Sir William Mallory's father Sir Anketil (or Anketin, or Anthony, or even Antoine, as he sometimes appears in the records of the time) was the born around 1340. He had at least one sister, Ala, from 1360 the first wife (and, perhaps only wife) of Sir Thomas Greene who, with his younger brother Sir Henry Greene, were, having the confidence of the king, at the center of things during a large portion of Richard II's reign. They were second cousins of Sir Anketil's father (also another Sir Anketil). The father (Sir Anketil I) and the Greene brothers benefitted by appearing (as well as I can reconstruct things) to all three be second cousins of the King's only siblings, his two half-brothers. This opened the door to a series of royal pensions and various positions at court and in their local government areas.
Interestingly, the grandfather of the Margaret Burley I mentioned earlier, though himself, undistinguished, had two brothers who were members of the Order of the Garter and childhood heroes of the king.
Anketil II's wife, Alice de Driby had been married two times before, once in the mid to late 1360s, to Sir Robert Tuchet, who basically only remains known to history because he was her first husband. Her second husband was a peer, Ralph Basset, the baron Basset of Sapcote. He was much older than Alice and had a daughter married to the head of a closely allied family to both the Bassets and the Mallorys, the Motons of Peckleton. It was probably Ralph Basset's son-in-law by his first wife who introduced Anketil II to his young widowed stepmother in the late 1370s.
Alice de Driby had a daughter Elizabeth by her second husband. Realizing he was soon to die and in order to keep his youngest daugher out of the dangers of a wardship by a stranger being assigned by the King on his death to manage his daughter's inheritance (and, more importantly, possess the legal right to determine who she could marry), Ralph Basset married his daughter to the heir of baron Grey of Codnor when the girl was officially only seven years old. As a married woman, she could not be assigned a ward. Seven years was the legal minimum a woman could be married, but women married so early were allowed to annul their marriages upon becoming capable of having sexual relations. In practice, he most likely lied. Elizabeth's inquisition post mortem would indicate she had only been four years old at the time of her father's death. She lived a long life, though, and apparently was more than satisfied with the husband her father had chosen for her, a man who turned out to be a war hero during the first decades of the 15th century.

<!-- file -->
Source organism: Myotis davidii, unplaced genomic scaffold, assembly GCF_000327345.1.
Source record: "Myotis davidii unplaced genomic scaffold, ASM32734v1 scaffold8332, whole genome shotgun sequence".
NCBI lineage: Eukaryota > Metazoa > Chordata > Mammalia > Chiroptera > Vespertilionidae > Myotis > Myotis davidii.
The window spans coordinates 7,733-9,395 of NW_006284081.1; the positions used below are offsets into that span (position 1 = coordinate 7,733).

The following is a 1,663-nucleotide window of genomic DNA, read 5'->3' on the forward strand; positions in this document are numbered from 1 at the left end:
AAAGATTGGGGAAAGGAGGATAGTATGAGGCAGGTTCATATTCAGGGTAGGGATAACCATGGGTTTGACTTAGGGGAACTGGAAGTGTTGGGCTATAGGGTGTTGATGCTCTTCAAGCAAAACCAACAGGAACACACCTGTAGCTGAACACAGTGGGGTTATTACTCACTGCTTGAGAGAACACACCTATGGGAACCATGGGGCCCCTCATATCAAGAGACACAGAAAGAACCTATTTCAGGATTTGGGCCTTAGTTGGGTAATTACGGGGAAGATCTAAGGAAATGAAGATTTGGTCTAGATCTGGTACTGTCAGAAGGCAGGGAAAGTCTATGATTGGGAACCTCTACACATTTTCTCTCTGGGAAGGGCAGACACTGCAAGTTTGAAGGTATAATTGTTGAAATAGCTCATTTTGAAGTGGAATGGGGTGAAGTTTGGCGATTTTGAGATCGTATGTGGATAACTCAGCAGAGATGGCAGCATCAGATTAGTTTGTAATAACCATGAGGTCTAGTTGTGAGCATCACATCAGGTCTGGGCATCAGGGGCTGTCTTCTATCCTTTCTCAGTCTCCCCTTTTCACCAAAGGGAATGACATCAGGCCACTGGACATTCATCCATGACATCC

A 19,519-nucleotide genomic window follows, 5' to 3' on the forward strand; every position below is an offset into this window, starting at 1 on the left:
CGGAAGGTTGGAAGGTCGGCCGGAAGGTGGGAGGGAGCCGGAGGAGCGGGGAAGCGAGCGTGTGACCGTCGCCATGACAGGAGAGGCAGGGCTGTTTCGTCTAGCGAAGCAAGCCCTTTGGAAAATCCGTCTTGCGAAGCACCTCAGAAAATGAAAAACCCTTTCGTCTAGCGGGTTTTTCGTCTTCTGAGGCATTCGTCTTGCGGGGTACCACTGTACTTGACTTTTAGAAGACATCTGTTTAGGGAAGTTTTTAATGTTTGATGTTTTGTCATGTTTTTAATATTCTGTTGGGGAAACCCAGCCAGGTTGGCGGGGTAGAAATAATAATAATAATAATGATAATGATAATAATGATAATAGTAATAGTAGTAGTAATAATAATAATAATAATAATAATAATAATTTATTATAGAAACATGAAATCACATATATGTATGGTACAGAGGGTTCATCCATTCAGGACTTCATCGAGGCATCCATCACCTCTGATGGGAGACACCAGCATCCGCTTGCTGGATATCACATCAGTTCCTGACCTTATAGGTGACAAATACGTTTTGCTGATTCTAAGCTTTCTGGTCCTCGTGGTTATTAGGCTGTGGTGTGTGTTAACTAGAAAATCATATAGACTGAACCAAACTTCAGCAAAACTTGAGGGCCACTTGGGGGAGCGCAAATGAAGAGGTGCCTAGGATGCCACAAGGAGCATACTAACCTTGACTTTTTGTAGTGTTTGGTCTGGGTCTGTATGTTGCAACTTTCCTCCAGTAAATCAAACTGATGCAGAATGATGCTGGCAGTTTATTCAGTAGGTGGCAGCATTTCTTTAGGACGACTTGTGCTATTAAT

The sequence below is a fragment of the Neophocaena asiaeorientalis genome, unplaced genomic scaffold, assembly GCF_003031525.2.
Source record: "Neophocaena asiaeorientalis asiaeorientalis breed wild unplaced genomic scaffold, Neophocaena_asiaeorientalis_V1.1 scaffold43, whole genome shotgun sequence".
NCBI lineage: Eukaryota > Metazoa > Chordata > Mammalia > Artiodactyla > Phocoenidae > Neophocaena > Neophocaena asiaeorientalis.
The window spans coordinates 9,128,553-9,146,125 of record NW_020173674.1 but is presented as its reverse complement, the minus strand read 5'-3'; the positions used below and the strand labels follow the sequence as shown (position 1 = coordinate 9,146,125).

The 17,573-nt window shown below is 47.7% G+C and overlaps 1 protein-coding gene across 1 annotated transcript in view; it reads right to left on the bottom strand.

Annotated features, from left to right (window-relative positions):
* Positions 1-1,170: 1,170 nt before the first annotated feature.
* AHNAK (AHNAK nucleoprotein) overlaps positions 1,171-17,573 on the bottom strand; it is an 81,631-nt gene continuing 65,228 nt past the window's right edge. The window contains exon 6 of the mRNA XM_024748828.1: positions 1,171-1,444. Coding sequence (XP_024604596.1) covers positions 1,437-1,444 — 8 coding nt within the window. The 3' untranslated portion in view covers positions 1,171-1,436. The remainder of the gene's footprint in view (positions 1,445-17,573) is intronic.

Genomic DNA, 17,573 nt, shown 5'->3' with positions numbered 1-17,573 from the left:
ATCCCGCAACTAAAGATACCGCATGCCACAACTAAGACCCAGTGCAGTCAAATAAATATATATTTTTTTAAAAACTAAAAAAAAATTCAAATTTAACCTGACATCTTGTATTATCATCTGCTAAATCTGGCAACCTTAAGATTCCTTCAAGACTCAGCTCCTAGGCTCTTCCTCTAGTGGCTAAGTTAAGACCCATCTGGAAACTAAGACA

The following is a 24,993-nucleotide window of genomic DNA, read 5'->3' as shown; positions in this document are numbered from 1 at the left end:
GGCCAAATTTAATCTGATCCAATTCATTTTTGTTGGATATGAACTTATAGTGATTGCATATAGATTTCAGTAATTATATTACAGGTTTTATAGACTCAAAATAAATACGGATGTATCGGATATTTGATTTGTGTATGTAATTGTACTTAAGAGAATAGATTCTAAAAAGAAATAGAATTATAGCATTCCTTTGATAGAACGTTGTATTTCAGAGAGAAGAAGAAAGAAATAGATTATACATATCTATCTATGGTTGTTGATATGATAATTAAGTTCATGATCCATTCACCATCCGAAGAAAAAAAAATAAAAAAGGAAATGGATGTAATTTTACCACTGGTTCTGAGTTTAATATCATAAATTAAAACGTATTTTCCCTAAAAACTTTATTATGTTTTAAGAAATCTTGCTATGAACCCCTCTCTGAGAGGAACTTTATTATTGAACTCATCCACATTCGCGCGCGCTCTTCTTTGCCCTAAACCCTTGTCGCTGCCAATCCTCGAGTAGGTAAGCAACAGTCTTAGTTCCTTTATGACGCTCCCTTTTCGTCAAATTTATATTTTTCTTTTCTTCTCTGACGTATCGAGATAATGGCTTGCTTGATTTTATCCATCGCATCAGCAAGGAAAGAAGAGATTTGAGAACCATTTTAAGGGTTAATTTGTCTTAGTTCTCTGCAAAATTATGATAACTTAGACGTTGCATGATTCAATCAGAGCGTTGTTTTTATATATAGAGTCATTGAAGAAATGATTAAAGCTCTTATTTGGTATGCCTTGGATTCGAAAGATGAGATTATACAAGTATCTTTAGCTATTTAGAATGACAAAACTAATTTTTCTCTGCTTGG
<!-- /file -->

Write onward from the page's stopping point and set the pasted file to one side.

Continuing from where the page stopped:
As a widow's dower Alice received Castle Bytham and other properties from her second husbands estates. This, combined with her own sizable inheritance from her father and mother made her one of the wealthiest women in England. Castle Bytham, in fact, was chosen as a place for the mother's mother of the future Henry IV to raise him and his siblings after his mother died.
Sir Anketil I lost most of his family possessions in 1361 and he and his son were living off royal largess throughout the 1360s and 70s. They were extremely well-connected and Alice de Driby was rich. Anketil II was young, being roughly the same age as Alice, and, judging from her request in her will for prayers to be said for the souls of all three husbands but for her body to be buried as closely to Anketil's as possible, there must have been a true romance between them.
They rather quickly had four children. Their oldest son, Sir Thomas was not yet a teenager will Sir Anketil II died, so Alice raised her children on her own. As Thomas was due to inherit his mother's personal wealth (as opposed to her widow's dower which return to his half-sister and her much older half-sister), before his death, though, Sir Anketil II arranged for his grandmother's first cousin, the elderly Sir William Papworth to entail Papworth St. Agnes on his second son, rather than Sir William Papworth's heir under law which would have been the first son of Sir Anketil. As all of his property had been his only by right of his wife, all he left in his will were his personal effects, two suits of armour to be divided between his two sons, and his body which he asked his wife to bury at a designated location in a church they apparently had both decided on.
I will stop now, but in the next continuation, I will be approaching, but may not reach, the point where it seems likely the Studley Royal Mallorys appear to have branched off from the main line, which the Papworth St. Agnes Mallorys represented.